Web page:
Blue Planet II. What a wake up call. Images of sea creatures fighting – sometimes for their lives – against an ocean of plastic made millions of people squirm in their sofas. This seminal Attenborough programme also triggered a renewed energy in the movement for change.
Schools and communities were the first to respond. Across the world, grassroots initiatives to recycle and reuse packaging gained momentum. Which has now led to governments stepping up and actually legislating against the production of items like single-use cutlery, straws and cotton buds. It’s an unprecedented reaction.
Plastic is still everywhere, for now at least. Wrapping and containing so many of our necessities. But there are lots of retailers – big and small – supporting the plastics movement and offering easy substitutes to help you reduce the amount of plastic you throw away.
It wasn’t long ago that we all used soap bars to wash with. The good news is that they’re still around. And are a great alternative to bottled shower gels. People like The Body Shop and Lush, that wondrous smelling high-street staple, have a huge selection. Lots of which are also organic, vegan-friendly and free from artificial anything.
The trend towards bottle-less shampoos, conditioners and deodorants is also growing. Of course, Lush sell a full range (which both smell great and work brilliantly). But head online for the biggest selection. A simple Google search brings up a plethora of shops like theethicalsuperstore.co.uk , wearthlondon.com and noplasticshop.co.uk where you can find tonnes of simple swaps for your bathroom.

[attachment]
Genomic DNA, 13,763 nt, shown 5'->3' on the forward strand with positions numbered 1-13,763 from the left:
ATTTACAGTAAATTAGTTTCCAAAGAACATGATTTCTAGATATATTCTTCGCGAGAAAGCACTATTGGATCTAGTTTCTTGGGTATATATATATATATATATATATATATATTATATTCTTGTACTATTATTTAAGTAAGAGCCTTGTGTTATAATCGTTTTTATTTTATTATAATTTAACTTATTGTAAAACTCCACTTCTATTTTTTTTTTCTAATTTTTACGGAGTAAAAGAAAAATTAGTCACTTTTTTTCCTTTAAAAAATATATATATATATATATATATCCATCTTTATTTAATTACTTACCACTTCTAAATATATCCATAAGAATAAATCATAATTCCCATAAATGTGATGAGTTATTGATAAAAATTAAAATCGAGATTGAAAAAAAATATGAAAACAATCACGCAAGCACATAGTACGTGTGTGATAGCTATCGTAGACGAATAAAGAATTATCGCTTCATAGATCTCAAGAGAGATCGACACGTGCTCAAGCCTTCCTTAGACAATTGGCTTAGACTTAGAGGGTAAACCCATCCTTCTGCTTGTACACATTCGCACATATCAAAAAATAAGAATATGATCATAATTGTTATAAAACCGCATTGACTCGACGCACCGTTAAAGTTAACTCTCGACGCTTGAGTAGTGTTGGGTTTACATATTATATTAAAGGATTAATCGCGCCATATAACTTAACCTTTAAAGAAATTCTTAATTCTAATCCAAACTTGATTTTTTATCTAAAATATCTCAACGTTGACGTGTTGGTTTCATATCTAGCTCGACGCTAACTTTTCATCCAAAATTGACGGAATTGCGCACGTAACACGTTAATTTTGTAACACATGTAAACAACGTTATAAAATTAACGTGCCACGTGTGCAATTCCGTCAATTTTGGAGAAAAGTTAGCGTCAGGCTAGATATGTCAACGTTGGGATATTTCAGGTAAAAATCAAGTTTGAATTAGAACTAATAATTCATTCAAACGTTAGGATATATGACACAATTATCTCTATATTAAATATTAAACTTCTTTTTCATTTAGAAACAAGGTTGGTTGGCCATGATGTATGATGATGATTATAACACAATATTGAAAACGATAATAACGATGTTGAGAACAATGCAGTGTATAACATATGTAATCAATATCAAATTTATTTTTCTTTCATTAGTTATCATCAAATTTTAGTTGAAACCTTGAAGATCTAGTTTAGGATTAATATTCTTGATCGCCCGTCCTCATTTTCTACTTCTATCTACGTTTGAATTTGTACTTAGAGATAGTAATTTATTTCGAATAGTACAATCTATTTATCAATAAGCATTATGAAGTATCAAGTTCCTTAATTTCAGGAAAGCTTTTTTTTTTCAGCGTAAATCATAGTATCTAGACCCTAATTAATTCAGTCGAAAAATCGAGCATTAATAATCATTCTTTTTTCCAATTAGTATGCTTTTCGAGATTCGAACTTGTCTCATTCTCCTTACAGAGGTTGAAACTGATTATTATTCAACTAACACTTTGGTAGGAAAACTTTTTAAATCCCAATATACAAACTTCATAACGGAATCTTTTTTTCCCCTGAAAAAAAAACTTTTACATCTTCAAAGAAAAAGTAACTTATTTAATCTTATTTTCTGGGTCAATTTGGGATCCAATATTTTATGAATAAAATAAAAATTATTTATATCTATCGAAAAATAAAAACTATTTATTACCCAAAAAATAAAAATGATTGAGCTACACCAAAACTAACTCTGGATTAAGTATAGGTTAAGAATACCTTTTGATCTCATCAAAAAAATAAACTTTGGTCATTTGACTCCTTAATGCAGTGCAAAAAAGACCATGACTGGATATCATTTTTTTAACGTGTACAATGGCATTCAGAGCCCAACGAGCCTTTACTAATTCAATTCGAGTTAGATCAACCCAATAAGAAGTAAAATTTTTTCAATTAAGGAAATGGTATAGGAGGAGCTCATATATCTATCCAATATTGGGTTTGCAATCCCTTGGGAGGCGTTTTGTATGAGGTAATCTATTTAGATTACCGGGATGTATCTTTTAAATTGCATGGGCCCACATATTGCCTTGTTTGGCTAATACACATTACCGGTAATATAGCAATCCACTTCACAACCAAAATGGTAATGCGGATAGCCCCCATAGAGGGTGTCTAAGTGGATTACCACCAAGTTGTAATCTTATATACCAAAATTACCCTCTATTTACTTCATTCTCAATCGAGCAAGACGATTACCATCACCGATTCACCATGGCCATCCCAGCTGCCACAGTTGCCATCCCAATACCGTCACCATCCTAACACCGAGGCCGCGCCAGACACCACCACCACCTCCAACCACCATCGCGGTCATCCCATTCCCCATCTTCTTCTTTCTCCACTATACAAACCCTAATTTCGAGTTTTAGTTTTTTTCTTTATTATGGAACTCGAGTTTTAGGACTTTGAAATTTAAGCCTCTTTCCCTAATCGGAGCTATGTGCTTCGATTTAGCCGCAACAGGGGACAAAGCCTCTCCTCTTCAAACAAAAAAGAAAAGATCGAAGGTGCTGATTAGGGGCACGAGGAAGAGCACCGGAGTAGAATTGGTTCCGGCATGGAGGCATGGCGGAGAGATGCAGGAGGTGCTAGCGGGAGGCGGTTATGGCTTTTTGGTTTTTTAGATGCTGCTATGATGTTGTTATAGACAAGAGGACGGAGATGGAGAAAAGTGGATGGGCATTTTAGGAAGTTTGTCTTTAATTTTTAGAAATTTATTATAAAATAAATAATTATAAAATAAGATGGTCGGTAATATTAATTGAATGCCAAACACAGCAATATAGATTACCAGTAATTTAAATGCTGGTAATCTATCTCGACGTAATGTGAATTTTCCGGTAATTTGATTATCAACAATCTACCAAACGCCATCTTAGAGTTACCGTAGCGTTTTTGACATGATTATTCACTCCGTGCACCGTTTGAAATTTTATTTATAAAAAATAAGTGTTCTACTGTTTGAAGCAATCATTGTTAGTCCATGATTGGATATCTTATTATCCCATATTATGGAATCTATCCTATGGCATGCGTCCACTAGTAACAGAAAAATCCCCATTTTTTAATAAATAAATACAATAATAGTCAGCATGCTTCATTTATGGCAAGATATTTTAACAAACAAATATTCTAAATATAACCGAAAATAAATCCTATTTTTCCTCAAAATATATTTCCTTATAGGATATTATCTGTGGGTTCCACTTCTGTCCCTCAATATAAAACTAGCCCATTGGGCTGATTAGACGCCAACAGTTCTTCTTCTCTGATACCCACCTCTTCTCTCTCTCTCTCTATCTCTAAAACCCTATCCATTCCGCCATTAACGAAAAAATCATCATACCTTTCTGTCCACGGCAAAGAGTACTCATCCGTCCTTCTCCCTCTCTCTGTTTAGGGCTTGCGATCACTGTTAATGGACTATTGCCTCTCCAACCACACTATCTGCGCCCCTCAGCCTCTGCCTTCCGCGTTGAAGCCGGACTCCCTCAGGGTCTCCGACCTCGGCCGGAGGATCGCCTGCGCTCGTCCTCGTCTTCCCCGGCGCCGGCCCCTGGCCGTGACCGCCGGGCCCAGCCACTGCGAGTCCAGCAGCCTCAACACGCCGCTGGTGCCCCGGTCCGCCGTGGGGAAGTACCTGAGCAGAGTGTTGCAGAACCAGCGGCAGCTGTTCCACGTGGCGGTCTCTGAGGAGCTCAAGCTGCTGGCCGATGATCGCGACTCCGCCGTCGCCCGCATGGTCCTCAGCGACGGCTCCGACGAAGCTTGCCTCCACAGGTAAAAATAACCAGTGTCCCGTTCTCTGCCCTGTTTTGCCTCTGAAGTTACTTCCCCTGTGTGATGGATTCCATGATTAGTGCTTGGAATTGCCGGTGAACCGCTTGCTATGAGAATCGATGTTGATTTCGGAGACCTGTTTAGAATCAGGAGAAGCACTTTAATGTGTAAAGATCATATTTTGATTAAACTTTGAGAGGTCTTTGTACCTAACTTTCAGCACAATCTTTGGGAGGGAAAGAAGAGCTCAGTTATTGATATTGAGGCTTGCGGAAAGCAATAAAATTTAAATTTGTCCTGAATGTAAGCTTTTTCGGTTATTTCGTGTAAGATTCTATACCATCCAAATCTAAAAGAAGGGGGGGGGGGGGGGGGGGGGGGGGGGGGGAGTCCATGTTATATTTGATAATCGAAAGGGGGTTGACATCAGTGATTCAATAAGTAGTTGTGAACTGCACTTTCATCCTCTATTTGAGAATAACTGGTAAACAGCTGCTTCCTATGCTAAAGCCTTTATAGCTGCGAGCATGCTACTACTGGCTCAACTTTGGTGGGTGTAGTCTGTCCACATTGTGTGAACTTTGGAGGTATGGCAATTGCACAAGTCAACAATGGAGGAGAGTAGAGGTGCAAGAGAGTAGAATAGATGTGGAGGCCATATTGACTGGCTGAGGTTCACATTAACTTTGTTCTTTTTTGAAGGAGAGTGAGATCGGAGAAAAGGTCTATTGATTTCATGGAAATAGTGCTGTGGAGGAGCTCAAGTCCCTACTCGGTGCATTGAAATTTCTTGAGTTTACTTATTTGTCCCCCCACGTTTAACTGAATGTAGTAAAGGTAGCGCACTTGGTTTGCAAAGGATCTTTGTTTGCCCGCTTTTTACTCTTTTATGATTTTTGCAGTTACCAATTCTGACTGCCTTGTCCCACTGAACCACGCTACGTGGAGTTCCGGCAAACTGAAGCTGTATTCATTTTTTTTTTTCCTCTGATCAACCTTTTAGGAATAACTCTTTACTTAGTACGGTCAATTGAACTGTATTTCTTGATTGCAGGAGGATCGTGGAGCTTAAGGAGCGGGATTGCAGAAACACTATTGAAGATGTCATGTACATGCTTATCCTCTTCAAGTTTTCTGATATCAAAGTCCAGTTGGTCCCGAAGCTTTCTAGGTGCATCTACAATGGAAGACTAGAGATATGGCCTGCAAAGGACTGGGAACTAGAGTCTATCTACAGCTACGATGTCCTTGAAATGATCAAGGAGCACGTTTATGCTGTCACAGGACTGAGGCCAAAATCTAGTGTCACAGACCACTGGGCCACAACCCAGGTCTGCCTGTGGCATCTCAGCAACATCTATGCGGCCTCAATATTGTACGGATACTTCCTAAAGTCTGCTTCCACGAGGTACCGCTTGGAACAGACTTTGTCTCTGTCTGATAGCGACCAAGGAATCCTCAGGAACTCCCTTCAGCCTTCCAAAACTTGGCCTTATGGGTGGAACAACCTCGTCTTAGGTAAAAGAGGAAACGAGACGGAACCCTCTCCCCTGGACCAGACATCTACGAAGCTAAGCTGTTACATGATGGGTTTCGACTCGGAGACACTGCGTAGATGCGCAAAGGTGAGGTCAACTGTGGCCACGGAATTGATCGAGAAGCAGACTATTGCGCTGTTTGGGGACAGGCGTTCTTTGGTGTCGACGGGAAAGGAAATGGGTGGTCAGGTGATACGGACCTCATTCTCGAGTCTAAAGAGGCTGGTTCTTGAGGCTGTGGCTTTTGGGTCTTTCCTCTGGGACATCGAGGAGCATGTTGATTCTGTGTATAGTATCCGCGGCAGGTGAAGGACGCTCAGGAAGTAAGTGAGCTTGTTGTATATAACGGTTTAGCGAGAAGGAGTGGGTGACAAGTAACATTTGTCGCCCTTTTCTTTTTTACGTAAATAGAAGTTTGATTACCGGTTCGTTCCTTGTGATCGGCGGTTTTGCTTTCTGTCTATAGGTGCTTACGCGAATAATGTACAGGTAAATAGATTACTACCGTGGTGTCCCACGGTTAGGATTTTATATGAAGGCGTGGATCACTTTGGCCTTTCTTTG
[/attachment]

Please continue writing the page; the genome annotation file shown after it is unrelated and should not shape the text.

It takes one toothbrush over 1000 years to biodegrade. Considering we change them every three months, that’s a lot of plastic. Head down to your local health-food store, or online, for bamboo alternatives. They’re about the same price as plastic brushes and last for just as long. For brushing anyway. When they’re thrown away, bamboo only takes a year or so to compost.
Out of the bathroom and into the kitchen, Bacofoil now produce a biodegradable clingfilm. And it’s available in Sainsbury’s. So you can pick it up during your weekly shop. No extra work required. It wraps sandwiches and leftovers just as well as the traditional stuff. So you can pack a lunch without the fear of grated cheese escaping into your bag.
Actually, plastic can be sustainable. Reprocessing it saves on energy, carbon emissions and landfill space. But – and a massive ‘but’ here – only if it’s recycled. With 90% of the world’s plastic waste still going in the bin, we have a lot of recycling to do.
It should become a little easier in the not-so-distant future. Most of the UK’s major food retailers have signed up to Wrap’s ‘UK Plastics Pact’. Their plan is to create a circular economy for plastics and make 100% of food packaging reusable, recyclable or compostable by 2025.
In the meantime, the most obvious thing to do is read the small print of your favourite food. If the packet can be recycled – PET and HDPE are the most commonly accepted – then do just that. If it can’t, consider an alternative product. A moment on the lips, a lifetime…in the sea